The Committee of the US Federal Reserve (USFR) announced this afternoon their deciddion to increase the interest rate for the federal funds charged to commercial lenders a 0,25% or what it is the same, the interest rate to be charged for federal funds reaches the range of 4-3/4 to 5 %.
Reducing inflation to the 2% target is paramount
The need for not only controlling but also reducing inflation to the 2% target in the long term is paramount for the US Federal Reserve and therefore there have been an increase in the interest rate in line with markets espectations.
“The Committee is strongly committed to returning inflation to its 2 percent objective,” underscores USFR’s official communication released today.
But Silicon Valley Bank and Signature Bank recent fall outs have had their effect in USFR’s approach. It assures the “U.S. banking system is sound and resilient” but at the same time instead of barely announcing that further interest rises will be needed, USFR this time shows more cautious on this point saying: “The Committee anticipates that some additional policy firming may be appropriate in order to attain a stance of monetary policy that is sufficiently restrictive to return inflation to 2 percent over time. In determining the extent of future increases in the target range, the Committee will take into account the cumulative tightening of monetary policy, the lags with which monetary policy affects economic activity and inflation, and economic and financial developments.”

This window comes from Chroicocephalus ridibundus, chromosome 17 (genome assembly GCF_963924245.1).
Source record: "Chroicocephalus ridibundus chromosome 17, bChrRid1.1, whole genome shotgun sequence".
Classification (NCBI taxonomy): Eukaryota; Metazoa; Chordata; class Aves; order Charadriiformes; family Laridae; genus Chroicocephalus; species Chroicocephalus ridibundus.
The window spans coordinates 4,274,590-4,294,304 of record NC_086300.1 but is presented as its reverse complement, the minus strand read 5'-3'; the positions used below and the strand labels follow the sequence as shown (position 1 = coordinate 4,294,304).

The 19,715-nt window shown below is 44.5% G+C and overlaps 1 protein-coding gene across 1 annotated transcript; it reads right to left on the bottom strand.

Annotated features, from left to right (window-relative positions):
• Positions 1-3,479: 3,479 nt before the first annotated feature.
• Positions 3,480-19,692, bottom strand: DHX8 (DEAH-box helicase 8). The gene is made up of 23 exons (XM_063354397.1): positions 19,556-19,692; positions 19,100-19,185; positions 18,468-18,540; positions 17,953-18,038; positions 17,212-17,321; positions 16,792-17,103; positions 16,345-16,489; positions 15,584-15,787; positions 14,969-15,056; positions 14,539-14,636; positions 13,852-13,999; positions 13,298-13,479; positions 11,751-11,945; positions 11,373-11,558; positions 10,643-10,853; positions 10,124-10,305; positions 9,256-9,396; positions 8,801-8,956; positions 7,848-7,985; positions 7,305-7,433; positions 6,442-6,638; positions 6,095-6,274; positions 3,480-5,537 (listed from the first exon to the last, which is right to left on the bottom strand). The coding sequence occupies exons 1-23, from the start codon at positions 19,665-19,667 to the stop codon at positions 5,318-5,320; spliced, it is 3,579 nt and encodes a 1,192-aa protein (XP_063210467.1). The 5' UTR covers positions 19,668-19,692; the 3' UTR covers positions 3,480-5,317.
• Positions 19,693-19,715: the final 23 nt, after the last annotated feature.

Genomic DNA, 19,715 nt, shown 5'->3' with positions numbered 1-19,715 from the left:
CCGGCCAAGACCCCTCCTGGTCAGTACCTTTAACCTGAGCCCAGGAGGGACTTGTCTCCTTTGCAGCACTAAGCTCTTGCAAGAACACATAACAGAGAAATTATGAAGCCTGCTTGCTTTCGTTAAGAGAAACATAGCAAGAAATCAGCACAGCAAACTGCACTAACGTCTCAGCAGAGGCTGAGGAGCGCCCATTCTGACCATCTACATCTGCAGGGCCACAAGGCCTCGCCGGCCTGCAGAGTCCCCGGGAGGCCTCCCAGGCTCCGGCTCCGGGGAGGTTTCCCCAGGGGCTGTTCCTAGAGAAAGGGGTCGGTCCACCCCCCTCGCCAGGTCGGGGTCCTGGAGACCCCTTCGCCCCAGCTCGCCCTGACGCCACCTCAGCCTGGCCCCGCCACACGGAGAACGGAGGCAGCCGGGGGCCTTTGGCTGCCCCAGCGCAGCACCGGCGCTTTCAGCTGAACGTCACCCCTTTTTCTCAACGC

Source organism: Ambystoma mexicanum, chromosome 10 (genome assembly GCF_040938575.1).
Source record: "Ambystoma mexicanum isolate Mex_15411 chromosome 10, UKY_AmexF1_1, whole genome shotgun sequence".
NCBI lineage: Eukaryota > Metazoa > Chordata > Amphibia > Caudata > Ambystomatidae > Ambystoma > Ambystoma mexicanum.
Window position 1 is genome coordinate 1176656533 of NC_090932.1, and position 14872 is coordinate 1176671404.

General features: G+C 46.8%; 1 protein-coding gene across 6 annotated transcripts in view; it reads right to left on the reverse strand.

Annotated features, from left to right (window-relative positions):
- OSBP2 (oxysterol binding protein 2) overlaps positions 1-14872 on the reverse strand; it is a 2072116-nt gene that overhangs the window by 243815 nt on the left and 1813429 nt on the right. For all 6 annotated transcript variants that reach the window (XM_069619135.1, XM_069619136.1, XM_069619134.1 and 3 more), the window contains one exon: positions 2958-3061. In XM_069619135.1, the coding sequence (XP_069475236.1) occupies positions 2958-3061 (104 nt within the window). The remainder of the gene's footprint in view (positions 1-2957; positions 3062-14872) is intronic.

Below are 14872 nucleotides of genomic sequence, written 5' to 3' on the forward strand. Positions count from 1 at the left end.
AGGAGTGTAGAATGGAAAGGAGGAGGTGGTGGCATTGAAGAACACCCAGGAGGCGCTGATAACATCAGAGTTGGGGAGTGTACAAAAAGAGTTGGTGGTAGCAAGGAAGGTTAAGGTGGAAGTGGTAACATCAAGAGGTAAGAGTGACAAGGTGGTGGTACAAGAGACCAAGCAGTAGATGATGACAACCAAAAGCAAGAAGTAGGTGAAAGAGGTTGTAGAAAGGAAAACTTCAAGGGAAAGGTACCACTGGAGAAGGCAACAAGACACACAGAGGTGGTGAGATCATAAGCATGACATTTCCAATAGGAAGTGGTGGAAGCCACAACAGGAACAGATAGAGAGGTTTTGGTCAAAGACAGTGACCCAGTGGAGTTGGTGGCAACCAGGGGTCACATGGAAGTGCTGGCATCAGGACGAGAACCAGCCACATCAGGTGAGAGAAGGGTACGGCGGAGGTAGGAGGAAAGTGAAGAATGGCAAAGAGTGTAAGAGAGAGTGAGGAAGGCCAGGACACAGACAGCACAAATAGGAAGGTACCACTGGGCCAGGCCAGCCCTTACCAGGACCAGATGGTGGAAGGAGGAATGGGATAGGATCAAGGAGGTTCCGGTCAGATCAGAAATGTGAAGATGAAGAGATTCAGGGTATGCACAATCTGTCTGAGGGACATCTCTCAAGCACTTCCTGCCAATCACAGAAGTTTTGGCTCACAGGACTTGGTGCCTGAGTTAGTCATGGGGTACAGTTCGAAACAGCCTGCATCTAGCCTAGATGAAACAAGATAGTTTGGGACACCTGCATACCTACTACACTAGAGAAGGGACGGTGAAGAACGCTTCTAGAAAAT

USFR will keep on selling intead of purchasing securities and debt
The US Federal Reserve announced as well that it “will continue reducing its holdings of Treasury securities and agency debt and agency mortgage-backed securities, as described in its previously announced plans.”
EU Central Bank increased interest rates a 0,5 % and keeps its selling debt plans
Latest 16th March the EU Central Bank decided to rise the interest rate in 50 basic points (a 0,5%) in line with the Bank determination to ensure the timely return of inflation to 2% medium-term target.
Further, EU Banks President, Christine Lagarde, underscored that there will be further increases in the interest rate if underlying inflation persists in the European Union.
ECB staff now see inflation averaging 5.3% in 2023, 2.9% in 2024 and 2.1% in 2025.
But, at the same time, underlying price pressures remain strong. Inflation excluding energy and food continued to increase in February and ECB staff expect it to average 4.6% in 2023, which is higher than foreseen in the December projections.
This underlying inflation is projected to come down to 2.5% in 2024 and to 2.2% in 2025, as the upward pressures from past supply shocks and the reopening of the economy fade out and as tighter monetary policy increasingly dampens demand.
On the Asset purchase programme (APP) and pandemic emergency purchase programme (PEPP) the ECB eplained: “The APP portfolio is declining at a measured and predictable pace, as the Eurosystem does not reinvest all of the principal payments from maturing securities. The decline will amount to €15Bn per month on average until the end of June 2023 and its subsequent pace will be determined overtime.